Leader Blues

Monday, September 24, 2007

TOP STORY >>Foreclosures hurt homebuyers here

By ALIYA FELDMAN
Leader staff writer

Tired of having a landlord, Blake Barnes bought a house without concern that it could lead him to financial ruin.
Barnes bought a three-bedroom house in Cabot in 2005, when real estate was booming and mortgages were easy to get. No one at the real estate or mortgage agencies dissuaded Barnes, who was 21, from buying.

“I put down $200 for a $79,900 house,” he said, after aking one mortgage at 6.5 percent and another at 10 percent. “It was the only way they said they could get the house for me,” he said about taking out two mortgages. “I had an excellent credit rating and got the house for almost nothing down.” He initially paid $640, which he kept up until his monthly bills increased.
“My payments went up to $688, with utilities, truck payments and insurance, I got into a little bit of trouble. Payments started to slip,” he said.

After two years in the house, he is facing foreclosure.

Marshall Crawford of Neighbor-hood Works, a nonprofit created by Congress, said trillions of dollars in mortgages will reset by year’s end so homeowners who have been able to pay their mortgage bills until now may be at risk of missing house payments. “When you look at statistics for Arkansas, subprime rates are up and they will reset by the end of the year. Lenders focused here and were aggressive,” Crawford said.

Neighborhood Works provides funding and program training for organizations in Arkansas that help people facing foreclosure.

The state’s realtors are supporting government action to offset the loan crisis.

“Arkansas ranks 17th in the nation in foreclosure rates, so some home-owners in the Natural State may be relieved to know that help might be on the way,” said Ethan Nobles of Arkansas Realtors Association.

The real estate boom inspired mortgage financers like Countrywide Financial, the largest U.S. mortgage lender, to increase the number of subprime mortgages given to people considered high risk.
People with good credit are also defaulting on their mortgages according to the Mortgage Bankers Association (MBA).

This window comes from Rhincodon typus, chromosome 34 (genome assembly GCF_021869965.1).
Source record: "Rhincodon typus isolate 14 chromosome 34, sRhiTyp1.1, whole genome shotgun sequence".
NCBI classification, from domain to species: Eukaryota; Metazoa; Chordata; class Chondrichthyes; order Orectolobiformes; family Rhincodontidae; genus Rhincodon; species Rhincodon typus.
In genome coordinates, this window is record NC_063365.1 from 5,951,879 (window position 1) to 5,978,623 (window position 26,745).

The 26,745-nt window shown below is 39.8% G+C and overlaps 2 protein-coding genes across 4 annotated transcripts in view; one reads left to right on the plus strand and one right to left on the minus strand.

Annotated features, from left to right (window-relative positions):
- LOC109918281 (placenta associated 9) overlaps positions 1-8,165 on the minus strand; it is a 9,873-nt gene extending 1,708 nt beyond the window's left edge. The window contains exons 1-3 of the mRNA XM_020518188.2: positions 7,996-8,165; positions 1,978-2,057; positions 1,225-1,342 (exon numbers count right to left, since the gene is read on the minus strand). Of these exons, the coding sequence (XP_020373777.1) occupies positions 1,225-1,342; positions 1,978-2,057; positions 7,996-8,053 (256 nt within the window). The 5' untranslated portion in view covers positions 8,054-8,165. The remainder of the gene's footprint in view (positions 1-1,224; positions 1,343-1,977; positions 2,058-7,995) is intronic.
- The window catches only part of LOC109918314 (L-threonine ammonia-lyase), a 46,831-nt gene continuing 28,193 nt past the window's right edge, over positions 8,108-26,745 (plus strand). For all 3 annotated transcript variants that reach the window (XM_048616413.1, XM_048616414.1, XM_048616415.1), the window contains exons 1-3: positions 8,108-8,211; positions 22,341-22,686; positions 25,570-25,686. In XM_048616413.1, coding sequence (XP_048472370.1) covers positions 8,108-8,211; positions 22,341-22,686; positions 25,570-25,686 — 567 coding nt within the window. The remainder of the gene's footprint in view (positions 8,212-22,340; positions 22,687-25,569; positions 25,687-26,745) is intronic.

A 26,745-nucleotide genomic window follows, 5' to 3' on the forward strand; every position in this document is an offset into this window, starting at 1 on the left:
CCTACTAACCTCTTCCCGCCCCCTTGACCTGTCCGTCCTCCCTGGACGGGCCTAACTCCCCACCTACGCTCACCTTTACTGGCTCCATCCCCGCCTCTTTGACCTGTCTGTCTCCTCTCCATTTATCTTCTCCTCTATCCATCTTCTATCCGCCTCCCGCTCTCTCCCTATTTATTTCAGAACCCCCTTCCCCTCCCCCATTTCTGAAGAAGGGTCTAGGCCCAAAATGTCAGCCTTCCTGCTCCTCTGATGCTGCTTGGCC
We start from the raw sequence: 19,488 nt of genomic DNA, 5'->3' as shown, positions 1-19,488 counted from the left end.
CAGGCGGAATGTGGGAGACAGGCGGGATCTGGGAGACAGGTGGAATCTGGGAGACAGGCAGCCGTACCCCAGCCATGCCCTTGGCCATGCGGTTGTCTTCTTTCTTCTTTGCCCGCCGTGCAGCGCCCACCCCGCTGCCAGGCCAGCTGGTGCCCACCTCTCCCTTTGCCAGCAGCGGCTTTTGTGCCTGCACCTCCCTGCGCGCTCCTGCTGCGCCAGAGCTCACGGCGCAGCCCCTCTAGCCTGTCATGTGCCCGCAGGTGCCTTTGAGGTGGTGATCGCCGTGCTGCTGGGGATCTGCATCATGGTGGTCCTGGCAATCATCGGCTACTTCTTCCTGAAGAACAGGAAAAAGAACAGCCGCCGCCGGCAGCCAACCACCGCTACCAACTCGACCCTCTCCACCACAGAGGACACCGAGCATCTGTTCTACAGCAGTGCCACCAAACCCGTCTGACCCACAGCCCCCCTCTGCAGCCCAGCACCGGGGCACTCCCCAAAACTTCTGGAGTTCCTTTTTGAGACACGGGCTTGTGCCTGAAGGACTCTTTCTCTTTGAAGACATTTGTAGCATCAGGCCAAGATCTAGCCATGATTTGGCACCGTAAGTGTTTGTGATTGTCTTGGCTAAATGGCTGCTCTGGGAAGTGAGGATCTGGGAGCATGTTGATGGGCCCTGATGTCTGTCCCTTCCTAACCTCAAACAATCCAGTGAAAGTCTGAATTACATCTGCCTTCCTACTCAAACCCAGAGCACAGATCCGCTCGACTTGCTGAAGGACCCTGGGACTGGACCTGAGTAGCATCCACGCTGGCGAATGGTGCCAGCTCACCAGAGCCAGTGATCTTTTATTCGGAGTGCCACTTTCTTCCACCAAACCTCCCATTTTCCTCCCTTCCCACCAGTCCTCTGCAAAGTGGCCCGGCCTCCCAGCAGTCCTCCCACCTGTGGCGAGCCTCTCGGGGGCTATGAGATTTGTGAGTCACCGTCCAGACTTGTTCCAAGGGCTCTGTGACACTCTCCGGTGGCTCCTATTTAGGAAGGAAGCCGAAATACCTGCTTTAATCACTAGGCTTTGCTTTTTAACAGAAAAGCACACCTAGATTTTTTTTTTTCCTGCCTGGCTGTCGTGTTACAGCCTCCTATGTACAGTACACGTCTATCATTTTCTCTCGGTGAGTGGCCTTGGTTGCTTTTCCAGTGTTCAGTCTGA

More than 5 percent of loans across the country were delinquent, up from last year. Delinquent loans do not include homes in foreclosure. MBA reports loans in foreclosure made up 1.4 percent of all outstanding loans this month.

With home sales down, real estate agents are wondering what will attract buyers. “In many instances, sellers will find themselves competing for buyers with other homes that are similar to the ones they own,” Nobles said.

On Aug. 31, the Federal Housing Administration presented a plan that Nobles said the National Association of Realtors “advocated a good number of changes outlined in the plan for the better part of the year.”

FHA claims the plan, called FHASecure, should help 240,000 homeowners avoid foreclosure.

Realtytrac, an online company that lists nationwide foreclosures, has 650,000 houses listed in foreclosure or pre-foreclosure proceedings.

Families who qualify for the FHA plan must have strong credit histories and must have been making mortgage payments on time before their mortgages reset.

They must also have 3 percent cash or equity in the home, be employed and make enough money to make future mortgage payments. Homeowners who face foreclosure are also at risk of predatory lenders who promise to save them from losing their homes if they sign the titles to their homes over.

“With the foreclosure rate running at a record-setting pace, I can understand why many homeowners are willing to do anything or sign anything to keep from losing their homes,” Attorney General Dustin McDaniel said.  “At the same time, though, they should read the fine print, get advice from trustworthy professionals, and consider all their options before refinancing.”

McDaniel recommends reading loan documents to understand what the lender can do if payments are not made, working with the lender and contacting a financial counselor.

“I think I got in a hurry,” Barnes said about purchasing his home. “Look at all your options. Just because you think you can afford it, it doesn’t leave room for error,” he said.

The Family Service Agency offers free help to Arkansans in financial trouble. Visit their Webpage at www.helpingfamilies.org or call 1-800-255-2227.

To find out about the FHA Secure program, call the Arkansas HUD office at 501-324-5931. Victims of foreclosure-recovery scams can contact the Public Protection Department of the Attorney General’s Office by calling 1-800-482-8982.